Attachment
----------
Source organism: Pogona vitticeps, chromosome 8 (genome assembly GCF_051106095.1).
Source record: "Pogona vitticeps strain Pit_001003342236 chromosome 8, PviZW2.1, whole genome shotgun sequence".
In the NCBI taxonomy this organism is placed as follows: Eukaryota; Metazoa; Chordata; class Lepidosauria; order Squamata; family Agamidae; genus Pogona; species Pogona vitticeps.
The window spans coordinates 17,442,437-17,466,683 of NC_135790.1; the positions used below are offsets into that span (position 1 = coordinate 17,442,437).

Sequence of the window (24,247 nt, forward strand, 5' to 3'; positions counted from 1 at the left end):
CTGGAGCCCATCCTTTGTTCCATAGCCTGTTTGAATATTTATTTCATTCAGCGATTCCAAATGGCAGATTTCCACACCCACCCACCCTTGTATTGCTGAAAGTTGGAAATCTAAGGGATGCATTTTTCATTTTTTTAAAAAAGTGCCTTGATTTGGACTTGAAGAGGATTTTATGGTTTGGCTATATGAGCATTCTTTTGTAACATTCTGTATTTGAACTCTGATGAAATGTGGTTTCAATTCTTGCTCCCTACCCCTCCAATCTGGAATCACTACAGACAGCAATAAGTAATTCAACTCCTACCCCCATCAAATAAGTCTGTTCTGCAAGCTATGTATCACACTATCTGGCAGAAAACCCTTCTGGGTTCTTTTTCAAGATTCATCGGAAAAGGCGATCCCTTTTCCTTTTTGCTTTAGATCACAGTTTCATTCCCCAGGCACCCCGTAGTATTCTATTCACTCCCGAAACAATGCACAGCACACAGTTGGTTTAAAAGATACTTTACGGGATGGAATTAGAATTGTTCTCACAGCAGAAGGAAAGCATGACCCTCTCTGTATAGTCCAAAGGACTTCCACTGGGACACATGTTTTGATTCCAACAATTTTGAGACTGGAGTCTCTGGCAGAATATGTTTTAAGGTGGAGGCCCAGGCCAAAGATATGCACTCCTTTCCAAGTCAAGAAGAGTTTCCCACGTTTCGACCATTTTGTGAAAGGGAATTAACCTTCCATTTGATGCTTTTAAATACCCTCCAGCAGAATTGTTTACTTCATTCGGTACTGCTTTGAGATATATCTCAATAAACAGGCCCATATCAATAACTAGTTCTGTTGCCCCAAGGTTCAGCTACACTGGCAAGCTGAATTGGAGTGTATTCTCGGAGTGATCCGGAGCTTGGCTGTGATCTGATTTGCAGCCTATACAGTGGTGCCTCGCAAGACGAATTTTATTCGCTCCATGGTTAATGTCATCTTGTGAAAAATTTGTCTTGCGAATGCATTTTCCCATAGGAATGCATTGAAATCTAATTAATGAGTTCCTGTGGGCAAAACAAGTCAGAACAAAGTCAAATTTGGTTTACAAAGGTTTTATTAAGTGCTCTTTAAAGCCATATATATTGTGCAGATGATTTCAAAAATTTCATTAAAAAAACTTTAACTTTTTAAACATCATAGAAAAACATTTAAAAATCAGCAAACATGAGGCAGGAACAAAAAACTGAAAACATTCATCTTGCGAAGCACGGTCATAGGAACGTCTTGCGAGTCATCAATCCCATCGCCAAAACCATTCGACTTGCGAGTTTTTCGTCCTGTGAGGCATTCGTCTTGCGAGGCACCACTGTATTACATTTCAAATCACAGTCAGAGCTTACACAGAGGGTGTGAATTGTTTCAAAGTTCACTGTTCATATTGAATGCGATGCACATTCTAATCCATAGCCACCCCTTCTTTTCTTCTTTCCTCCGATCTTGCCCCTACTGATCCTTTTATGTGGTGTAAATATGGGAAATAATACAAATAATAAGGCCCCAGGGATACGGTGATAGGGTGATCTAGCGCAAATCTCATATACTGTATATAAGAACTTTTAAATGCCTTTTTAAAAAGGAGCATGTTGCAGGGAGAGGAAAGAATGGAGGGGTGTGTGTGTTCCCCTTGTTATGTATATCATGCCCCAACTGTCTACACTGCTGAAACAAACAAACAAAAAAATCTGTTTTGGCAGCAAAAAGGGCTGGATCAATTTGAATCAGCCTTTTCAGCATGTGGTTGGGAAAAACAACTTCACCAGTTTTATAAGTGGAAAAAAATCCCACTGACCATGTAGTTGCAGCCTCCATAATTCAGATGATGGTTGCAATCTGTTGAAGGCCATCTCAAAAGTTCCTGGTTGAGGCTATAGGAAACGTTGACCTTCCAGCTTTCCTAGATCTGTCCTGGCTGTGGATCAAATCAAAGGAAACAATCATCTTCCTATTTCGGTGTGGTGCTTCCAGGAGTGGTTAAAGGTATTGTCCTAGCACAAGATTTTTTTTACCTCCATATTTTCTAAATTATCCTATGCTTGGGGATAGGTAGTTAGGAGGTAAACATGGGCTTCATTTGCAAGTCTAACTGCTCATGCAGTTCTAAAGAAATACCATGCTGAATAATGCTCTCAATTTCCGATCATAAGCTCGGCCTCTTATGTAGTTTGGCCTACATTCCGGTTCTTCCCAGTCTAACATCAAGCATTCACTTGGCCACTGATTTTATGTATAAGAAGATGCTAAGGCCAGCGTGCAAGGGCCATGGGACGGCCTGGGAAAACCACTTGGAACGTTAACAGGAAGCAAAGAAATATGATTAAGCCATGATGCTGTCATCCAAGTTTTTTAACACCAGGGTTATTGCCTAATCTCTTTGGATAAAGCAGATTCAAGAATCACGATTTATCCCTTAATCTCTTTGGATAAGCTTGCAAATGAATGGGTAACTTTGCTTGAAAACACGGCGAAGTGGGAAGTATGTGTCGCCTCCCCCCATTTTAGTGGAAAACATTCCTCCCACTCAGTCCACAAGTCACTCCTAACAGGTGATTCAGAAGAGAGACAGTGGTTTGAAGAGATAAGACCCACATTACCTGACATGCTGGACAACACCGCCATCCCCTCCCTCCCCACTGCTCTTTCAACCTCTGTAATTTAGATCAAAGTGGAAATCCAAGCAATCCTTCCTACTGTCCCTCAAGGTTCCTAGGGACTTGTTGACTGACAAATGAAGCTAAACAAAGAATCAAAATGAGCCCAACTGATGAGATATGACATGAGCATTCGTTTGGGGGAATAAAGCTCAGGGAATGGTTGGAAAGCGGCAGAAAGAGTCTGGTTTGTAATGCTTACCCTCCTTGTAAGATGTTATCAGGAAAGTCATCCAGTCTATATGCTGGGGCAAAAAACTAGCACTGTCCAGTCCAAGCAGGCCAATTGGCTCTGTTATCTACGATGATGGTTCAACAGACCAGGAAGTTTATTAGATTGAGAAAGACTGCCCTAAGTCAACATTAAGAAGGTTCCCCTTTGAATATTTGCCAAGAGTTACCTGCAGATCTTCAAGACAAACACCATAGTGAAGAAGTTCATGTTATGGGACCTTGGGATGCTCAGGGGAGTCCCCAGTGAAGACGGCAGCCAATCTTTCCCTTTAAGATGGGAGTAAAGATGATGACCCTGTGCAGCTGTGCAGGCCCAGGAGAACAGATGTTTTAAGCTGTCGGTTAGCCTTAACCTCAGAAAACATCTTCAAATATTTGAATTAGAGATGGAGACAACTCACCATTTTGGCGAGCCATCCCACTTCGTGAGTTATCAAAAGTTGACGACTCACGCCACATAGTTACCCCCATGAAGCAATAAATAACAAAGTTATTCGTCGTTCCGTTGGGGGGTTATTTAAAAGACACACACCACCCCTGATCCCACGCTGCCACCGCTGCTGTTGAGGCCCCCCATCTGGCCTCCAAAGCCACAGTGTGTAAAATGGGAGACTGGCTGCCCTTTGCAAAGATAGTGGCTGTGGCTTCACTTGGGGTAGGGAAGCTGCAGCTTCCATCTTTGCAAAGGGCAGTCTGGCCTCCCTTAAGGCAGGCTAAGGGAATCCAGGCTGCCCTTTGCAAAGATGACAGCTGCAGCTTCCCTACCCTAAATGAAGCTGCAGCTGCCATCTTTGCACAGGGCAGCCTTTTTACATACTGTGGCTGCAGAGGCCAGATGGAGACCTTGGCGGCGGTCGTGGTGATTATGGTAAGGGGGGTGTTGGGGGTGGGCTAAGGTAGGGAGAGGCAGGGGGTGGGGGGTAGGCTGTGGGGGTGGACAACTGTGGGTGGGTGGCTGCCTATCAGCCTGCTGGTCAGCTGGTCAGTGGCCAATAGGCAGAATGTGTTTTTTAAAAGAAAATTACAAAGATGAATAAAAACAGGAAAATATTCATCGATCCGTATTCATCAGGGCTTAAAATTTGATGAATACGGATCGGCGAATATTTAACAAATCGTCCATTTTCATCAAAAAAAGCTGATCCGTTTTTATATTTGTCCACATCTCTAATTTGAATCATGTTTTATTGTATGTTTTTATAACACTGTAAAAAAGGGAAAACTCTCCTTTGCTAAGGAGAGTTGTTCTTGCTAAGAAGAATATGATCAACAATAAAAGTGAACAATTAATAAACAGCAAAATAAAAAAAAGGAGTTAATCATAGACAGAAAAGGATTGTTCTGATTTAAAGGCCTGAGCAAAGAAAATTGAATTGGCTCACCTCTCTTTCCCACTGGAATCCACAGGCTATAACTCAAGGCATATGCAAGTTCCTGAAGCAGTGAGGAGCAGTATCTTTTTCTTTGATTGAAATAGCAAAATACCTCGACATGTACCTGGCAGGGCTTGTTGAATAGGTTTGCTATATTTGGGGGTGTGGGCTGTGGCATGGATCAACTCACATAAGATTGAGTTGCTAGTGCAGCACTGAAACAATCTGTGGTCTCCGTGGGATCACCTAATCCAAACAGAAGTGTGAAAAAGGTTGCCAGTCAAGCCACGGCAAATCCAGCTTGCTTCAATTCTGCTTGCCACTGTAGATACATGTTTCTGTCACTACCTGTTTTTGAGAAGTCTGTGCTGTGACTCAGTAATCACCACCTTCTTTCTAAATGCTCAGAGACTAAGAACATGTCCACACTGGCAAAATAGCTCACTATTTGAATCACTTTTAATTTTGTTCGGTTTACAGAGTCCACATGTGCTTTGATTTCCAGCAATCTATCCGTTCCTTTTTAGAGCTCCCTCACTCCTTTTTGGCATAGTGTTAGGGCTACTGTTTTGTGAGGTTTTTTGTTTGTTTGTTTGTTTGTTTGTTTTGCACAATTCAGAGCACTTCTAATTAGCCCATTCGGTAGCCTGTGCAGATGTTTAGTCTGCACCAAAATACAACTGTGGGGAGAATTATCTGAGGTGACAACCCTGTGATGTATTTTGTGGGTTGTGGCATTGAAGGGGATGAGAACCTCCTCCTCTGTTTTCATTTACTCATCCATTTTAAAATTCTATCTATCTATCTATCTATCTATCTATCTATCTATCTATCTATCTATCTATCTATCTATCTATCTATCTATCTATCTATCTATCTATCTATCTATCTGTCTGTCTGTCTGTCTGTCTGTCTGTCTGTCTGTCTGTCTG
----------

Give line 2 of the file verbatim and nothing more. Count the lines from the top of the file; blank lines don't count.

Source record: "Pogona vitticeps strain Pit_001003342236 chromosome 8, PviZW2.1, whole genome shotgun sequence".